Wednesday 29 May, 6.30pm

Fire Island, 25 Westgate Street, Cardiff CF10 1DD

Free

BOOK NOW

A series of free evening events will be held in the city, each dedicated to one of the Platform themes and led by prominent artists and thinkers. There will be space for discussion and reflection in an informal setting.

Helen Sear - Lure

+ - Helen Sear:

Lure

BayArt

25 May – 21 June

Lure is a major exhibition of new work by Helen Sear. One of Wales’ most important and insightful artists, Sear’s practice can be characterised by her exploration of the crossover between photography and fine art, her focus on the natural world and the startling beauty of her work. From seemingly simple subjects – a frozen pond, straw bales in a field, wild flowers – Sear makes artworks of great power that explore ideas of seeing and perception.

 

Image: Pastoral Monument 6, Dacus Carota, 2012 © Helen Sear

650pxGeoff-Charles,-Ellesmere-Carnival,-4th-September,-1955.-Courtesy-of-National-Library-of-Wales

+ -

Stuart Anderson on Structures of Feeling | The Photographs of Geoff Charles

Between the 1930s and 1980s, Geoff Charles was an established photojournalist who contributed extensively to a variety of Welsh newspapers and magazines. Throughout the North and the Borders he documented the fabric of daily life as well as the traditions and modernisation of Wales. Stuart Anderson reflects on a selection of images from the National Library of Wales’ collection, curated by Peter Finnemore and Russell Roberts.

The photograph, as a medium of representation, is intrinsically linked to time. Not only in the application of exposures, frames per second or the other physical elements of the medium, but as a chronology. It is the most effective tool in our society for providing cultural continuity and historical recording within a visual medium. But the rigid immovability of the photograph as a document of what has been remains a double edge sword. The image is stationary and unchanging, all the while we, as individuals and communities move ever further away from the time in which they were made. Other less important or prominent images are destroyed, lost, or fade away. Gradually the people and places represented in the images become less and less familiar to those viewing them. Eventually, when enough time has past, we see nothing in them. Only anonymous faces and locations, all of which lack the appropriate context in which they were originally viewed. They become artefacts, and like archaeologists, it is our job to rediscover their once treasured importance. A selection of the work of Geoff Charles, re-presented in this new exhibition, highlights the need for us to continually return to images of the past. Not only to preserve them for the history of our society, but also to remind us of the shared experience of what it was to be a person in these fabled places and at these elusive times.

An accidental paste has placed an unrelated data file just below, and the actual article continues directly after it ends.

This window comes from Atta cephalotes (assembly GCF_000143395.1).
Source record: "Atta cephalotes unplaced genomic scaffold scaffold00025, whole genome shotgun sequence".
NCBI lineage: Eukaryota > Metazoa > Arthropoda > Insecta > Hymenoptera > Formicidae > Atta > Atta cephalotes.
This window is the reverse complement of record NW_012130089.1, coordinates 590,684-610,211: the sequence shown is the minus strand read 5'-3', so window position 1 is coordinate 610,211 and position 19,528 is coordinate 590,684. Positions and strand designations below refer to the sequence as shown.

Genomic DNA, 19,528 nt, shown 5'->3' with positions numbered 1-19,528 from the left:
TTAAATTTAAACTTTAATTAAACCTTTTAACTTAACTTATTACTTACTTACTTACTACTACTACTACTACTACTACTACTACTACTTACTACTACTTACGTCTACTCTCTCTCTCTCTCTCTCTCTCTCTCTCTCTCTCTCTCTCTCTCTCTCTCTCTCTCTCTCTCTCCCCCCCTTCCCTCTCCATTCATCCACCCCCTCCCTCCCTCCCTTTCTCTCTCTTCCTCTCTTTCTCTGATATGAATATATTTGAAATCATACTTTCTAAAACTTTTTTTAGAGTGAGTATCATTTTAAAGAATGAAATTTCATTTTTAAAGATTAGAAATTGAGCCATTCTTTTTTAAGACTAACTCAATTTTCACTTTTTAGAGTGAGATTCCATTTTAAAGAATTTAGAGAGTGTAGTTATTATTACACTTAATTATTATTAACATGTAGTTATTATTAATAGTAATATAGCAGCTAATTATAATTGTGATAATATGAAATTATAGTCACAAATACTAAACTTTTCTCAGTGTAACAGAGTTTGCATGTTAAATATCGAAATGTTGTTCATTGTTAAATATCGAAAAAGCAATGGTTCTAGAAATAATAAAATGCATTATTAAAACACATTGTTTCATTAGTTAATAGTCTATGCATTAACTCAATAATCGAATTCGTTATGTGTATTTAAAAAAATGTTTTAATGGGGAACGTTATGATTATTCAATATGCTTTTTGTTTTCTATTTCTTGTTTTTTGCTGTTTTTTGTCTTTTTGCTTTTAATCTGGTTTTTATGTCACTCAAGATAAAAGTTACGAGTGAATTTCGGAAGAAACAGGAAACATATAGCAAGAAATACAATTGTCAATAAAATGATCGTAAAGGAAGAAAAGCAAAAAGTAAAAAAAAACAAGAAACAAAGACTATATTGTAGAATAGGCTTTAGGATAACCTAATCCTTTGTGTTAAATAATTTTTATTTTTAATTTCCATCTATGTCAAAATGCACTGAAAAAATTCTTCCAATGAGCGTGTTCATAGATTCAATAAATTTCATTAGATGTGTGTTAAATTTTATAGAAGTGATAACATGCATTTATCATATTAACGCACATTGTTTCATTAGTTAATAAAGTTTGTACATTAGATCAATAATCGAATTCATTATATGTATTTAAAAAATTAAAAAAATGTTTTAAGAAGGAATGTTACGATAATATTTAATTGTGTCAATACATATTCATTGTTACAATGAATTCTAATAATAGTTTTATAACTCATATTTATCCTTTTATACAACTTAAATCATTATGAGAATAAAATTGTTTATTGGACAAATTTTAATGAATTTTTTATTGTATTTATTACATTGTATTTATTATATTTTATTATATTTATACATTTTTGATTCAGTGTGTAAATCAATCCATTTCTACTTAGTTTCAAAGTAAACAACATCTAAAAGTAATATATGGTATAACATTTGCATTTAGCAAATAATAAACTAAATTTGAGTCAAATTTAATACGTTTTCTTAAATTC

The way in which these ideas have been applied in this exhibition, curated by Peter Finnemore and Russell Roberts, is to remove the photographs from their natural chronological order and to reassemble them into groups. The groupings are made on a typological basis or upon similar events within the image. Each group is then given their own coloured wall to which they can exist separately without influence or reference to each other. By doing this, Finnemore and Roberts have allowed the images to take on a sense of personal experience, allowing them to be examined on a far more emotive level than the clinical nature of the historical archive would normally allow. We are presented with scenes of amateur dramatics and charity functions, cross dressing and druidic rituals, models of future development and museum pieces.